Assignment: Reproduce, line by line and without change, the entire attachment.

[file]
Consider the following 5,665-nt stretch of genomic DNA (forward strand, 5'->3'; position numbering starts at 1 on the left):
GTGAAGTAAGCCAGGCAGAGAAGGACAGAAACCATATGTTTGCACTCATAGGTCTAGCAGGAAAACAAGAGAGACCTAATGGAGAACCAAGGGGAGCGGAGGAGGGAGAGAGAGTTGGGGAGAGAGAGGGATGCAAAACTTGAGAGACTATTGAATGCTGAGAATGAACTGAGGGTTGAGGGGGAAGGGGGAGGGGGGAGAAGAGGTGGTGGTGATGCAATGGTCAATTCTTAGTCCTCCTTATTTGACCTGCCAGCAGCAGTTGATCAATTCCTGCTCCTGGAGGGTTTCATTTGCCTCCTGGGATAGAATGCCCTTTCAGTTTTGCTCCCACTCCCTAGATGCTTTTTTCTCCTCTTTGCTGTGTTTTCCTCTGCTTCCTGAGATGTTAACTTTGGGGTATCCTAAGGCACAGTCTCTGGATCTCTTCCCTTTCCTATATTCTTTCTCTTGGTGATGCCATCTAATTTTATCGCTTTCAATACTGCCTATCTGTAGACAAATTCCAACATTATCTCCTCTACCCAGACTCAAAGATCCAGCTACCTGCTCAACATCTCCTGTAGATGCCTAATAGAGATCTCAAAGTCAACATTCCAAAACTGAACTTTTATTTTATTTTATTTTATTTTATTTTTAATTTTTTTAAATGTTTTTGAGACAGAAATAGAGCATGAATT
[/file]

Consider the following 5,665-nt stretch of genomic DNA (forward strand, 5'->3'; position numbering starts at 1 on the left):
GTGAAGTAAGCCAGGCAGAGAAGGACAGAAACCATATGTTTGCACTCATAGGTCTAGCAGGAAAACAAGAGAGACCTAATGGAGAACCAAGGGGAGCGGAGGAGGGAGAGAGAGTTGGGGAGAGAGAGGGATGCAAAACTTGAGAGACTATTGAATGCTGAGAATGAACTGAGGGTTGAGGGGGAAGGGGGAGGGGGGAGAAGAGGTGGTGGTGATGCAATGGTCAATTCTTAGTCCTCCTTATTTGACCTGCCAGCAGCAGTTGATCAATTCCTGCTCCTGGAGGGTTTCATTTGCCTCCTGGGATAGAATGCCCTTTCAGTTTTGCTCCCACTCCCTAGATGCTTTTTTCTCCTCTTTGCTGTGTTTTCCTCTGCTTCCTGAGATGTTAACTTTGGGGTATCCTAAGGCACAGTCTCTGGATCTCTTCCCTTTCCTATATTCTTTCTCTTGGTGATGCCATCTAATTTTATCGCTTTCAATACTGCCTATCTGTAGACAAATTCCAACATTATCTCCTCTACCCAGACTCAAAGATCCAGCTACCTGCTCAACATCTCCTGTAGATGCCTAATAGAGATCTCAAAGTCAACATTCCAAAACTGAACTTTTATTTTATTTTATTTTATTTTATTTTTAATTTTTTTAAATGTTTTTGAGACAGAAATAGAGCATGAATT